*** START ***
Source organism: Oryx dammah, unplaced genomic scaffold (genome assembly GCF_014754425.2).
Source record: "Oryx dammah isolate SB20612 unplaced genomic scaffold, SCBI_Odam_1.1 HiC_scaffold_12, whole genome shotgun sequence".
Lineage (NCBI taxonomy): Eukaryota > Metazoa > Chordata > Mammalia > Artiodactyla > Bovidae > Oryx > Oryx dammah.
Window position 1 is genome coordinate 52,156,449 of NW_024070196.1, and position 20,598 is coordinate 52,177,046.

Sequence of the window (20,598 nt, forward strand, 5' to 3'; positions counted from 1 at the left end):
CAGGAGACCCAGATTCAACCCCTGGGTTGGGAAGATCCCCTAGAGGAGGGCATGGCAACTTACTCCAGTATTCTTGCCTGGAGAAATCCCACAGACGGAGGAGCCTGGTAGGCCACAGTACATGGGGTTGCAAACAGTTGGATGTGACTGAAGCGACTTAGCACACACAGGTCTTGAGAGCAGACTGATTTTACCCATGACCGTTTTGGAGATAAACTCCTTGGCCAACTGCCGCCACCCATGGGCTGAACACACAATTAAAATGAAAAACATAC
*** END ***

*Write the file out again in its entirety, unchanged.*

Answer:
Source organism: Oryx dammah, unplaced genomic scaffold (genome assembly GCF_014754425.2).
Source record: "Oryx dammah isolate SB20612 unplaced genomic scaffold, SCBI_Odam_1.1 HiC_scaffold_12, whole genome shotgun sequence".
Lineage (NCBI taxonomy): Eukaryota > Metazoa > Chordata > Mammalia > Artiodactyla > Bovidae > Oryx > Oryx dammah.
Window position 1 is genome coordinate 52,156,449 of NW_024070196.1, and position 20,598 is coordinate 52,177,046.

Sequence of the window (20,598 nt, forward strand, 5' to 3'; positions counted from 1 at the left end):
CAGGAGACCCAGATTCAACCCCTGGGTTGGGAAGATCCCCTAGAGGAGGGCATGGCAACTTACTCCAGTATTCTTGCCTGGAGAAATCCCACAGACGGAGGAGCCTGGTAGGCCACAGTACATGGGGTTGCAAACAGTTGGATGTGACTGAAGCGACTTAGCACACACAGGTCTTGAGAGCAGACTGATTTTACCCATGACCGTTTTGGAGATAAACTCCTTGGCCAACTGCCGCCACCCATGGGCTGAACACACAATTAAAATGAAAAACATAC